With the open access protests (e.g. Elsevier boycott) reaching their climax in the past weeks, OA has been condemned to ultimate failure in Europe with the European Commission putting a final and unequivocal stop to it. In analogy to the RWA (Research Works Act) in the USA, according to which scholarly publishers like Elsevier hoped to claw back total ownership of federally funded research, the European Union has started a hot debate on banning OA to scientific literature for the public. Their argumentation is mainly based on the idea to transfer the revenues made by the publishing industry into funds accessible for the academic world and only the academic world. Thus a private scientific journal publishing company could not keep all the money earned through their subscription fees, but would have to pay a third of its income to the European Union. With all this new influx of money, the EU would announce scholarships for talented academics – paying their research expenses and projects. This would render public access to journals a distant dream – mainly academics would be able to access journals through their standing university or library subscriptions (it’s not like anybody else is paying the exorbitant per article fees).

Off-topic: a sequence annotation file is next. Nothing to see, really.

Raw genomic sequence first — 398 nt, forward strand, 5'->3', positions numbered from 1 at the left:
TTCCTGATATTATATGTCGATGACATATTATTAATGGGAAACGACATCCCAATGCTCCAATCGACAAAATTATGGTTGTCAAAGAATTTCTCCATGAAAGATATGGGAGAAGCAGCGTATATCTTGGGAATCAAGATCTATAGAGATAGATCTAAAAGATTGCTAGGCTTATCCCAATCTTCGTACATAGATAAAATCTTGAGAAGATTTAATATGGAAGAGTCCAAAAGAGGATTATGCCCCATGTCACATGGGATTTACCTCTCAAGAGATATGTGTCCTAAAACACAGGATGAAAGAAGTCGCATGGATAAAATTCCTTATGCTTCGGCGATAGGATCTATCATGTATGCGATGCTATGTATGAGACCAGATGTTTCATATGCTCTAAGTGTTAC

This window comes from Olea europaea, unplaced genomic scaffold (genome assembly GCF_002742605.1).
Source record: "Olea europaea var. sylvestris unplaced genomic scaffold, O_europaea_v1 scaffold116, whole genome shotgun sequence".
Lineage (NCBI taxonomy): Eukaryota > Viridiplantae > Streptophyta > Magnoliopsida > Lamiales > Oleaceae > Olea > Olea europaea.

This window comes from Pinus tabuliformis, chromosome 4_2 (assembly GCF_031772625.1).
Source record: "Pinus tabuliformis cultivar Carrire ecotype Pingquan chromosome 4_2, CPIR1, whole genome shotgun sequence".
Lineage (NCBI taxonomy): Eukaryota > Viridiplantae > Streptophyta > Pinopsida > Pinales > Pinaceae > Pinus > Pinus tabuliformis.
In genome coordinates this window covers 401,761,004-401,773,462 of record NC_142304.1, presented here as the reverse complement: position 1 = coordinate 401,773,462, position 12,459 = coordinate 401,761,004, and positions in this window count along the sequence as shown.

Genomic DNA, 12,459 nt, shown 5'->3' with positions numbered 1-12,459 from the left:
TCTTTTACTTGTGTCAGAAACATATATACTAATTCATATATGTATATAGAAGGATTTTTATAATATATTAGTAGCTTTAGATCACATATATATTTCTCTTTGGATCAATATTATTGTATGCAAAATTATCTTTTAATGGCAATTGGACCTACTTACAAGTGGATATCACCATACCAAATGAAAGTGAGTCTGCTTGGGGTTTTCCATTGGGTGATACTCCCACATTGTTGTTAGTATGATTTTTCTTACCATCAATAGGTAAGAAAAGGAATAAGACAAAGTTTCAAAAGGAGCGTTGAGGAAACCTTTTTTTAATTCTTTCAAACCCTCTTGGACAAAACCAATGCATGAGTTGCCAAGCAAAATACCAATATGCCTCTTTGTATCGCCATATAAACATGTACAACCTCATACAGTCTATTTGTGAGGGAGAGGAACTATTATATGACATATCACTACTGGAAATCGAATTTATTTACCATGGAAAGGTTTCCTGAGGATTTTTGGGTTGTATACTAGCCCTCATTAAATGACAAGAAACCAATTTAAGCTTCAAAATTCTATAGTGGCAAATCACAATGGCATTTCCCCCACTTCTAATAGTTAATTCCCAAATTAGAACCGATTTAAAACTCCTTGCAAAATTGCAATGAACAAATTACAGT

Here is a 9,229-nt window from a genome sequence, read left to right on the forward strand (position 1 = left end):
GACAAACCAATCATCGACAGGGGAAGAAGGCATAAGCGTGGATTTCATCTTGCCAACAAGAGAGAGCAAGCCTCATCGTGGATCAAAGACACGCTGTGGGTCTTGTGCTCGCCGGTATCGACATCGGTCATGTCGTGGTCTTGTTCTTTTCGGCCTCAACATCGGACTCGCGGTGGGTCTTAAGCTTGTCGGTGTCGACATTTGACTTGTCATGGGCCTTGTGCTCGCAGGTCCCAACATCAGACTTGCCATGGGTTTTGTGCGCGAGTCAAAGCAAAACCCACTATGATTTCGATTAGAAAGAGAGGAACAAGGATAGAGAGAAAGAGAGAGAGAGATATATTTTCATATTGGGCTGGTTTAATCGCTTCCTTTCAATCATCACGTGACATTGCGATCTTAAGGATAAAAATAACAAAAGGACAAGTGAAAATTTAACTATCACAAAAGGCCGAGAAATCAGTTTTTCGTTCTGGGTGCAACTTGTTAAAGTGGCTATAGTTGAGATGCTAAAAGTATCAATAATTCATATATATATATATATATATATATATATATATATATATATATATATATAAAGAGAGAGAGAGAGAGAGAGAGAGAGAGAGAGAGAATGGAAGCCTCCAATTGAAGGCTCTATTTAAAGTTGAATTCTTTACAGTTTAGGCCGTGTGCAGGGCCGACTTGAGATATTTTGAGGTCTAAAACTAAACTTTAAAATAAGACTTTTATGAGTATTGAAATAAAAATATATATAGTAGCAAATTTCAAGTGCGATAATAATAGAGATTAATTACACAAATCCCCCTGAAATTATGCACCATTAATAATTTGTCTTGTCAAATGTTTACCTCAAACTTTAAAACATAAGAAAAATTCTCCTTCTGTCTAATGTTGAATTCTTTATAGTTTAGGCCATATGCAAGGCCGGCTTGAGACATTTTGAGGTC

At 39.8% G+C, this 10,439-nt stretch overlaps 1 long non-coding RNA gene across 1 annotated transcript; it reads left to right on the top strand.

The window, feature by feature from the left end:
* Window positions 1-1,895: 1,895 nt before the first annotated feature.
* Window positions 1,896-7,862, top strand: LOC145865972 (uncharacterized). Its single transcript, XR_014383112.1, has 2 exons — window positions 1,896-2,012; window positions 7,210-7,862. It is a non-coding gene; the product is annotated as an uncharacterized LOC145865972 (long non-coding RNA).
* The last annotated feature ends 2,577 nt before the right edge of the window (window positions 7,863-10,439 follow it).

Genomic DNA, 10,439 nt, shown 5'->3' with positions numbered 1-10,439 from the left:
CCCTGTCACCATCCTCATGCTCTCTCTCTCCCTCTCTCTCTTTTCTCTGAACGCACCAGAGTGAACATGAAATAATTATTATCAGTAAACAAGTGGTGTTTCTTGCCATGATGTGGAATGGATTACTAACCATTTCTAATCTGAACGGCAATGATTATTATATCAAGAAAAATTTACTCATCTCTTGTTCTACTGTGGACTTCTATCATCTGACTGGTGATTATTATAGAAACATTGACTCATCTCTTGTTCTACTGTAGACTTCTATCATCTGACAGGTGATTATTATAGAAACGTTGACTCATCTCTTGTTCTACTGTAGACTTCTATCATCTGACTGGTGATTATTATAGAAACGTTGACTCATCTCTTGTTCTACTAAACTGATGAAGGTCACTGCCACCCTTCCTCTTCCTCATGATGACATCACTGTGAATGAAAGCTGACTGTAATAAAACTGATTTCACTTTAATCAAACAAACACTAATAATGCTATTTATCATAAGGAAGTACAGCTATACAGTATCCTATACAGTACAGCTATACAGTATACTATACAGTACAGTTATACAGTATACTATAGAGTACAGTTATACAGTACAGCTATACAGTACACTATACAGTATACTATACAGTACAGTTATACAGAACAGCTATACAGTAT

If you ever attended even the most basic statistics class, you have been warned about data manipulation. Even more so,if somebody mentions data manipulation and statistics, your mind inevitably leads you to the media. Reporting on scientific results derived from statistics, reporters often omit the warnings and precautions the authors themselves expressed on any far-reaching conclusions based on their results. But a cautious, scientifically sound conclusion does not cut it as a headline. Despite this being a serious issue, especially for psychologists, what better way to illustrate it than with a joke?